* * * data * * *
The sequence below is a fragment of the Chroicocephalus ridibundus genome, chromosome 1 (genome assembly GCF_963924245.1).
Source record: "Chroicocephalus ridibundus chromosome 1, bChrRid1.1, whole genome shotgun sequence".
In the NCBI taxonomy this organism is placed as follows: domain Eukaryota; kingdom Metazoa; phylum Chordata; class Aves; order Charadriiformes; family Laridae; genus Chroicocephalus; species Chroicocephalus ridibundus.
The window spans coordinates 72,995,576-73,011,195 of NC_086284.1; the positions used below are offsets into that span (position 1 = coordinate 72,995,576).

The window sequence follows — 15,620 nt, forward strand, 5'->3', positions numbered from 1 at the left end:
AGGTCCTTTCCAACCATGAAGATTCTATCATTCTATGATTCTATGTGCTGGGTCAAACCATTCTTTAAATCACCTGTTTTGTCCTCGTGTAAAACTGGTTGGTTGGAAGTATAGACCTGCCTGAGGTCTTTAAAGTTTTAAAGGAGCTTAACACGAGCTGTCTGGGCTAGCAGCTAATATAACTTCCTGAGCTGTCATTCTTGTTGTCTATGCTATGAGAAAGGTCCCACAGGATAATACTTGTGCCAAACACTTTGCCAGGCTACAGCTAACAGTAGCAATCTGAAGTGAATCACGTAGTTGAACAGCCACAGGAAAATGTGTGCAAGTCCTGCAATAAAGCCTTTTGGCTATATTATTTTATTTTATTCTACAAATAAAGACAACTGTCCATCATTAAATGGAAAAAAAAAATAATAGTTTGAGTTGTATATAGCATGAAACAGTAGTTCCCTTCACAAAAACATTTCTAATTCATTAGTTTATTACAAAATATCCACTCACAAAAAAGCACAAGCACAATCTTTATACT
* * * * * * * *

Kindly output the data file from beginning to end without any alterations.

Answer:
The sequence below is a fragment of the Chroicocephalus ridibundus genome, chromosome 1 (genome assembly GCF_963924245.1).
Source record: "Chroicocephalus ridibundus chromosome 1, bChrRid1.1, whole genome shotgun sequence".
In the NCBI taxonomy this organism is placed as follows: domain Eukaryota; kingdom Metazoa; phylum Chordata; class Aves; order Charadriiformes; family Laridae; genus Chroicocephalus; species Chroicocephalus ridibundus.
The window spans coordinates 72,995,576-73,011,195 of NC_086284.1; the positions used below are offsets into that span (position 1 = coordinate 72,995,576).

The window sequence follows — 15,620 nt, forward strand, 5'->3', positions numbered from 1 at the left end:
AGGTCCTTTCCAACCATGAAGATTCTATCATTCTATGATTCTATGTGCTGGGTCAAACCATTCTTTAAATCACCTGTTTTGTCCTCGTGTAAAACTGGTTGGTTGGAAGTATAGACCTGCCTGAGGTCTTTAAAGTTTTAAAGGAGCTTAACACGAGCTGTCTGGGCTAGCAGCTAATATAACTTCCTGAGCTGTCATTCTTGTTGTCTATGCTATGAGAAAGGTCCCACAGGATAATACTTGTGCCAAACACTTTGCCAGGCTACAGCTAACAGTAGCAATCTGAAGTGAATCACGTAGTTGAACAGCCACAGGAAAATGTGTGCAAGTCCTGCAATAAAGCCTTTTGGCTATATTATTTTATTTTATTCTACAAATAAAGACAACTGTCCATCATTAAATGGAAAAAAAAAATAATAGTTTGAGTTGTATATAGCATGAAACAGTAGTTCCCTTCACAAAAACATTTCTAATTCATTAGTTTATTACAAAATATCCACTCACAAAAAAGCACAAGCACAATCTTTATACT